Industry resists proposal for single banking regulator
Senator wants to combine the duties of four agencies into one oversight body.
As Senate Banking Committee Chairman Christopher Dodd, D-Conn., tries to cobble together consensus to revamp the nation's financial regulatory system, he faces significant industry opposition over his proposal to consolidate the duties of four agencies into one national banking regulator, making it likely his idea will be scaled down when it comes to the Senate floor.
Dodd has ramped up talks with Banking Committee ranking member Richard Shelby, R-Ala., in a bid to craft a bill that could survive a cloture vote. The two issued a joint statement Dec. 23 that they will work to resolve differences before the chamber reconvenes.
Dodd has proposed creation of a Financial Institutions Regulatory Administration, which would result from a merger of the Office of the Comptroller of the Currency and the Office of Thrift Supervision.
Dodd goes further than a companion House bill or the Obama administration by stripping bank supervision duties from the Federal Reserve, which has jurisdiction over large bank holding companies and state-chartered banks, as well as those of the FDIC, which has oversight over most state-chartered banks. His measure would place those responsibilities with FIRA.
The Independent Community Bankers of America is launching an effort to retain FDIC oversight, arguing that the agency has been a good advocate for small banks at the federal level, especially under FDIC Chairwoman Sheila Bair, and that FIRA would be attuned more to big banks.
"The FDIC's authority is terrifically important to community banks, no question about that. We are adamantly opposed to a single regulator concept," said Steve Verdier, ICBA director of congressional relations.
The ICBA opposition is significant because no financial group fared better in the House bill than the community banks, mainly because lawmakers do not blame Main Street banks for causing the housing meltdown and credit crisis. ICBA also played a significant role in killing a Senate bill that would allow bankruptcy judges to write down the principal of a home mortgage to current value.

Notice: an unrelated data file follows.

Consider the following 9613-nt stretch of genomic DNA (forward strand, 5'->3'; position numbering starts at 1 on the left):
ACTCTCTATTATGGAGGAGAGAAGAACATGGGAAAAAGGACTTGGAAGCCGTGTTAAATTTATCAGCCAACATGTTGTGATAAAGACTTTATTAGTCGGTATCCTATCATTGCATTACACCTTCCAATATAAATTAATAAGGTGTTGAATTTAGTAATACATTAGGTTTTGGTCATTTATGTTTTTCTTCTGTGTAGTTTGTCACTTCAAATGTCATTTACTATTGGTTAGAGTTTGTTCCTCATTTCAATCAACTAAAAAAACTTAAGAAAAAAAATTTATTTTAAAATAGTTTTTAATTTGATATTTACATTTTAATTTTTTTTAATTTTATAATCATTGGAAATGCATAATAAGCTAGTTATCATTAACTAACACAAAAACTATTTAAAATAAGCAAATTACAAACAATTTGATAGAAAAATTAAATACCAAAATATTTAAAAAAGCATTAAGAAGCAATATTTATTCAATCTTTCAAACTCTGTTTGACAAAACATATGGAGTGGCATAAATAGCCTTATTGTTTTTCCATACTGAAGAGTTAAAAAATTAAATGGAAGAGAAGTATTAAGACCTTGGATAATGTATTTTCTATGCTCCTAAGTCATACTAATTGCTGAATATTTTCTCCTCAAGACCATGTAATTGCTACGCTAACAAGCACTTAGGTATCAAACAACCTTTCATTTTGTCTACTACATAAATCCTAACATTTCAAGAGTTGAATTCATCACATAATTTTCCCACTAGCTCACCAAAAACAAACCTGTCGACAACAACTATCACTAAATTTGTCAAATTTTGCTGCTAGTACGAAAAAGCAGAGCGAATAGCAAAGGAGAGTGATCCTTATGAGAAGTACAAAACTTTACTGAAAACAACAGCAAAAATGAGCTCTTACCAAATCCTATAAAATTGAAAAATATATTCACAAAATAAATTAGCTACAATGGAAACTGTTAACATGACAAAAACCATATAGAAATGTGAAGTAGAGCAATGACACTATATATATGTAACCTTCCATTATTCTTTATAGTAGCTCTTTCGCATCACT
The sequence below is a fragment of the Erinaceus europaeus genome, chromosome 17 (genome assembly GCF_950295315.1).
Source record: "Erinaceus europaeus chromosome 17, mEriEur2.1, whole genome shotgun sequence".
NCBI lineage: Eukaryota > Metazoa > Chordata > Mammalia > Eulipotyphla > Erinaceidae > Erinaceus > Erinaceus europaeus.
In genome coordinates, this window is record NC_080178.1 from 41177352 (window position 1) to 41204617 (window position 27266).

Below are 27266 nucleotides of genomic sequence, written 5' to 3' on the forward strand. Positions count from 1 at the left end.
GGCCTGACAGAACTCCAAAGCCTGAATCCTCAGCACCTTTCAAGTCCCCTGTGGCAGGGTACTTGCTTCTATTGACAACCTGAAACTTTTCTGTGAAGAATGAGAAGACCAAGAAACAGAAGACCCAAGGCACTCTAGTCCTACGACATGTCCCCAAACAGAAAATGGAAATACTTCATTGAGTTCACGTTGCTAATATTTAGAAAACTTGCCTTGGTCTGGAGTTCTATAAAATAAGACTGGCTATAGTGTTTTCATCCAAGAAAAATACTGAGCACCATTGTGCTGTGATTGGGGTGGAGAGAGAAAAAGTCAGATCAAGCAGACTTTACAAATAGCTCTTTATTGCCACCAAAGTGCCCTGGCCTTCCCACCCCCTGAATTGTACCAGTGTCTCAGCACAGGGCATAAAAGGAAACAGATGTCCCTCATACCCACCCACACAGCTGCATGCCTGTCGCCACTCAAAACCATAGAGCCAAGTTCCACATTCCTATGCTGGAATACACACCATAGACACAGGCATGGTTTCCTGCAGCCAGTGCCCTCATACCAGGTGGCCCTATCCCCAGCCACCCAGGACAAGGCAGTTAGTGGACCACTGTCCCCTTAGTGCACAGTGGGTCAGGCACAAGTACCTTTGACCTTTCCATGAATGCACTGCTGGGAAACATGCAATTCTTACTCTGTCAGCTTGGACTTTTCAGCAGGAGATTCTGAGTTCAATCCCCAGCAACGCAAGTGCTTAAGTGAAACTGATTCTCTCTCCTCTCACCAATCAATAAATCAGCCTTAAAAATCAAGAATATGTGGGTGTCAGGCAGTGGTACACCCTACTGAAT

House Financial Services Committee Chairman Barney Frank, D-Mass., noted in a CNBC interview Tuesday that he did not think the FDIC language could survive, noting that it causes a lot of "consternation, unhappiness with state bank regulators."
Neil Milner, president of the Conference of State Bank Supervisors, has said the Dodd language would have "a disastrous impact upon our nation's banking industry and economy as a whole."
Speculation along K Street is that Dodd will have to drop the provision, given that his bill has other contentious items, such as creation of a Consumer Financial Protection Agency and language giving regulators the power to wind down a failed firm, that are more important to the Obama administration.
The Dodd-Shelby statement said the two agreed that "our regulatory structure needs to be modernized and streamlined while preserving the dual-banking system."
Dodd also faces concern over the Federal Reserve language. The Financial Services Forum, which supports regulator consolidation, argues the central bank should retain its supervisory role but relinquish its examination powers.
The forum, which represents the CEOs of the largest 18 financial firms, contends the Fed is the "financial fire department" that is tasked with looking at a wider breadth of the economy and that its unique powers as a central bank and a lender of last resort provide it with a necessary role to have oversight over financial holding companies.
"Supervisory powers are critical to the Fed's other important duties. For example, if the Fed is to responsibly lend from the discount window, it needs to know and understand those borrowing institutions," said John Dearie, the forum's executive vice president. "Merely having access to examination reports is not enough. Supervisory authority is essential."
But that quest faces an uphill battle. Dodd has called the Fed an "abysmal failure" in its supervisory role, and Shelby noted "all roads lead to the Federal Reserve" for regulatory shortcomings. The forum is trying to argue that the worst failures -- such as Bear Stearns, Lehman Brothers, Countrywide Home Loans and American International Group -- were not supervised by the Fed at either the supervisory or holding company level.
"We understand the Fed is unpopular and that some in Congress are looking for ways to pare back its powers," Dearie said. "But stripping the Fed of supervisory authority would be a mistake. A better alternative is to require the Fed to rely on the functional regulators for on-site examinations, as is currently the practice in supervising financial holding companies and their subsidiaries."
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